Dr. Renee K. Harrison is the author of Black Hands, White House: Slave Labor and the Making of America. We sat down with Dr. Harrison to get a sense of how this work came together and understand why there should be a monument to slave labor on the National Mall.
How does your historical work in this book change what is normally (mis)understood about America’s development? Put differently, based on your research, what is the biggest misconception most Americans hold about America’s founding and development?
I am a big fan of mythologist and literary writer Joseph Campbell’s work. His archetype of the hero and his or her great adventure story is a motif ingrained in America’s identity and formation. The story of brave, innovative, hard-working men and women of white ancestry who self-identify as explorers, patriots, and pilgrims, on a mission by God, set sail from Europe to chart new territories and later create a new world democracy. Yet, omitted from this single-storied account of American exceptionalism and heroism is the story seen or told from the place of those Brown and Black people slaughtered, displaced, kidnapped, purchased, and forced to help build, physically and fiscally, early America. We also selectively fail to tell a more nuanced story of the hero as a villain and hold them accountable for their crimes against humanity.
Who are the founding fathers really, and why do we refrain from telling a more nuanced story of their lives? Why do we exalt and memorialize them and other explorers, patriots, and pilgrims on our National Mall as one-dimensional heroic figures? Why do we omit the stories, legacies, sacrifices, and labors of the Indigenous peoples of the Americas and Black people, especially those enslaved in the US, from accounts about America’s origins and promise? Who benefits from a single-storied account? My hope is this work invites us to reflect deeper on these and many more questions.
Your book is a book one possessed by a vocation, a mission. How did you balance the urgency of the book’s vocation with the careful, patent research which it represents? Were there days of despair? Were there days of hope? Talk about the management of those two in the task of writing.
I must admit it was not easy at times. Working to balance, with integrity, the voices of those I wrote about while giving attention and care to my inner churnings of righteous discontent and heartache as I read stories and historical accounts. Why are human beings so cruel and non-courageous? Why do we feel threatened by the presence or the recognition of those outside the single-storied narrative? Why is violence against the Black-bodied people a normative response to white fragility and fear of displacement and disempowerment? These and other questions sat with me, day-in and day-out, as I mined through the lives of those contained in the book. Who benefits from a white-washed history?
Our lives are a tapestry of multivalent gifts and complex contradictions. No one is one-dimensional, and the full breadth of our lives is worth sharing. Therefore, we should not fear the underbelly of our origins and existence. On the contrary, they provide us an opportunity to see ourselves and each other clearer. That is patriotism and what gives me hope. What revives me daily is a deep well of ancestral presence and wisdom and historical data we cannot deny: Beautiful Black people helped build this country, soul-by-soul, brick-by-brick, state by state, day-by-day, decade-after-decade generation-by-generation, until finally a new republic and leading democracy. That is both exhilarating and powerful. When I drew from this well-spring daily in communion with these ancestral guides, the writing became manageable and profoundly necessary.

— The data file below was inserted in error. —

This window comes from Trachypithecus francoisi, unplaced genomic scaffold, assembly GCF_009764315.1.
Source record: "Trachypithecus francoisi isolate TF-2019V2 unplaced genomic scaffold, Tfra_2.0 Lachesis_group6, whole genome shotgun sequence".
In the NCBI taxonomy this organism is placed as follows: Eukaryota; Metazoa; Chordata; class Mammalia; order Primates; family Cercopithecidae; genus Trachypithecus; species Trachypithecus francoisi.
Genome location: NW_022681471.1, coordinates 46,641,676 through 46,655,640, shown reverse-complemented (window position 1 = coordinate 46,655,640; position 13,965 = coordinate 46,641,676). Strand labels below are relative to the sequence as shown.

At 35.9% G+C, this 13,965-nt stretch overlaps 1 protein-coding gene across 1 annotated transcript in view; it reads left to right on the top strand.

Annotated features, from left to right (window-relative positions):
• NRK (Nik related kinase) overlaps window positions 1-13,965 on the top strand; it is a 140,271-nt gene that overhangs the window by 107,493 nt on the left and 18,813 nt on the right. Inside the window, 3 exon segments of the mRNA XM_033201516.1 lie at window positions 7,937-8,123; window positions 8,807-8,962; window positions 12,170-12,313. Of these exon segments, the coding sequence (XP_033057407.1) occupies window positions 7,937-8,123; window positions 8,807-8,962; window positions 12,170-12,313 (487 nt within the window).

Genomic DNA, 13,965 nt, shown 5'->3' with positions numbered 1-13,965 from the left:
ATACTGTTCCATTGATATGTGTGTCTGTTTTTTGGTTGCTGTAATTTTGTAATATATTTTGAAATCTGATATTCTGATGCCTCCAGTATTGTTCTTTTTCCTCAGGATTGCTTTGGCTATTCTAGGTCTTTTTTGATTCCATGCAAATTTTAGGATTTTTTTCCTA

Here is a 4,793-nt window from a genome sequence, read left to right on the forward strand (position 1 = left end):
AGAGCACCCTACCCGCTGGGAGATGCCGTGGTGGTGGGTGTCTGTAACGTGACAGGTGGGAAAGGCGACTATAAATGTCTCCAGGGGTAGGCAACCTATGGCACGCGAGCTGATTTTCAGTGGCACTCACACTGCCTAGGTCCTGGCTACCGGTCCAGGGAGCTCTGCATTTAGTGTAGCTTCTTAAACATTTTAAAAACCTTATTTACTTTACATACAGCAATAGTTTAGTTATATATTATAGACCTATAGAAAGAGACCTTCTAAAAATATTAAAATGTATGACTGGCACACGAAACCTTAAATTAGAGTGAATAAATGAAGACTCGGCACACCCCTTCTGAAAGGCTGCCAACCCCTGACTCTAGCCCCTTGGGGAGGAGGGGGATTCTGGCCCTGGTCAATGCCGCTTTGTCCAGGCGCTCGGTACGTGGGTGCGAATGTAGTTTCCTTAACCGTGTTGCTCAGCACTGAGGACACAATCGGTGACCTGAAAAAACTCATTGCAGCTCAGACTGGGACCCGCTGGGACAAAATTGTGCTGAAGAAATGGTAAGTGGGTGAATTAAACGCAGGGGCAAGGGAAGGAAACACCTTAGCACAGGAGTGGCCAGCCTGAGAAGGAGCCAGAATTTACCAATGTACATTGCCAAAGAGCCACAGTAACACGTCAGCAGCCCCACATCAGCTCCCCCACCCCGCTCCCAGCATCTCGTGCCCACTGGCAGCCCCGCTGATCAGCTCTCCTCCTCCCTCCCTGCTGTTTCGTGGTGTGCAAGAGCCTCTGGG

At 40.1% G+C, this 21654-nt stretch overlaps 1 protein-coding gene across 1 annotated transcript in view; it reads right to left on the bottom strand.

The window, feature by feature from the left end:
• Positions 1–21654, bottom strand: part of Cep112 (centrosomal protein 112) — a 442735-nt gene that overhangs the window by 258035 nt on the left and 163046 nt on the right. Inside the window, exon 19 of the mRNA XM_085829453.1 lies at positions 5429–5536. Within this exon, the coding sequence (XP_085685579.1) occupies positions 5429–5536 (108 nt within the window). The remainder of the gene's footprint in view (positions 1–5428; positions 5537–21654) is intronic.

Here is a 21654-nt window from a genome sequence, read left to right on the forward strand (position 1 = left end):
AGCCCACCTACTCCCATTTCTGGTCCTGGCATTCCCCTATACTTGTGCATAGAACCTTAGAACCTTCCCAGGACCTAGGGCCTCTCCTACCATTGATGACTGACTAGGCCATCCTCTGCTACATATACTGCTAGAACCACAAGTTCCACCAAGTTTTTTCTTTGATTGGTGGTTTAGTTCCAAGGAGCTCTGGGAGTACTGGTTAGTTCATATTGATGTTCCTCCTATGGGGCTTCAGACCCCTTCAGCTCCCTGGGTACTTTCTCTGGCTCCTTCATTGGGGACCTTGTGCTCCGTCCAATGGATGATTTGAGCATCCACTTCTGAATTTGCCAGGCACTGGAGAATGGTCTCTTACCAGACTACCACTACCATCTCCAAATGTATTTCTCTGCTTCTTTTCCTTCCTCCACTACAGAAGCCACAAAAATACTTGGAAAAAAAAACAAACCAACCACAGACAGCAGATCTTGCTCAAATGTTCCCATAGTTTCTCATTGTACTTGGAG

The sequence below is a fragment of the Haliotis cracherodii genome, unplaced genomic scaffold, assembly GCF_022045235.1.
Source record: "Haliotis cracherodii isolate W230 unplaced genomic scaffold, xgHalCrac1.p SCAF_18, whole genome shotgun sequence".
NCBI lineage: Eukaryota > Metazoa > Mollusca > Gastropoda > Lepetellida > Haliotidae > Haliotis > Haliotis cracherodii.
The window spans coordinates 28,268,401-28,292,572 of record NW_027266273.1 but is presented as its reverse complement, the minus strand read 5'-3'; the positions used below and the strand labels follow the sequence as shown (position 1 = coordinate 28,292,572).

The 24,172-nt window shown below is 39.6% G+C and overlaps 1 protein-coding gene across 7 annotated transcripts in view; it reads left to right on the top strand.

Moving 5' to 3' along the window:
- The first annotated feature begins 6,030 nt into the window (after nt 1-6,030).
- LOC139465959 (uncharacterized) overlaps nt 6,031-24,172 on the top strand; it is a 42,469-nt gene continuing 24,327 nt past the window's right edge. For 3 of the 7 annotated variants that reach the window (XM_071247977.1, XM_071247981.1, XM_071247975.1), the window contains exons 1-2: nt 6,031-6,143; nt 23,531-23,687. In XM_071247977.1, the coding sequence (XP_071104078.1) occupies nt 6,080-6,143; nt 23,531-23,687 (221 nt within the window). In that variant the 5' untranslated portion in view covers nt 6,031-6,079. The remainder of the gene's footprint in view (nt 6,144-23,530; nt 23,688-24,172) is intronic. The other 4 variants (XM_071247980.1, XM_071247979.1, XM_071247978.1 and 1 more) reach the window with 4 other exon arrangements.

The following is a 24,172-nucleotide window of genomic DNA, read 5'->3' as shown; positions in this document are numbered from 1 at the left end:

Black Hands, White House is far more than a book about buildings. Yours is a story of capital and not just one of the US Capitol. You reveal the economic impact of slave labor and not merely the work product. And, yet your book ends with the call for a monument on the Mall. So, why do monuments matter—and, in particular, why would a monument to slave labor in a particular place matter?
I think the answer to that question lies at the heart of America. Why did monuments matter to the founding fathers, colonists, and early white settlers? Why was it essential and still essential today to Americans to see enshrined on our National Mall heroic figures carved and shaped into predominately white male figures? What is America saying to its citizenry about who and what is worthy of enshrinement and reverence?
For me, as an American, monuments matter. They are at the heart of e Pluribus Unum. Monuments speak to origins, shared heritages, patriotism, historical legacies and memory, and valuation and understanding of the past. What better people to represent America’s origins, heritages, patriotism, gifts, and valuation of our past, which created a present for all of us, than those captured and taken from their homeland, and forced to labor against their will. Who better than those patriots that sacrificed all they had and, in return, received little to no recognition and monetary compensation and withstood violent rebuke at every turn while building this nation? They matter. We should recognize their contributions to this nation in the form of a monument on the National Mall. Their enshrinement should stand alongside other memorials.
Click here to learn more about Black Hands, White House: Slave Labor and the Making of America by Dr. Renee K. Harrison.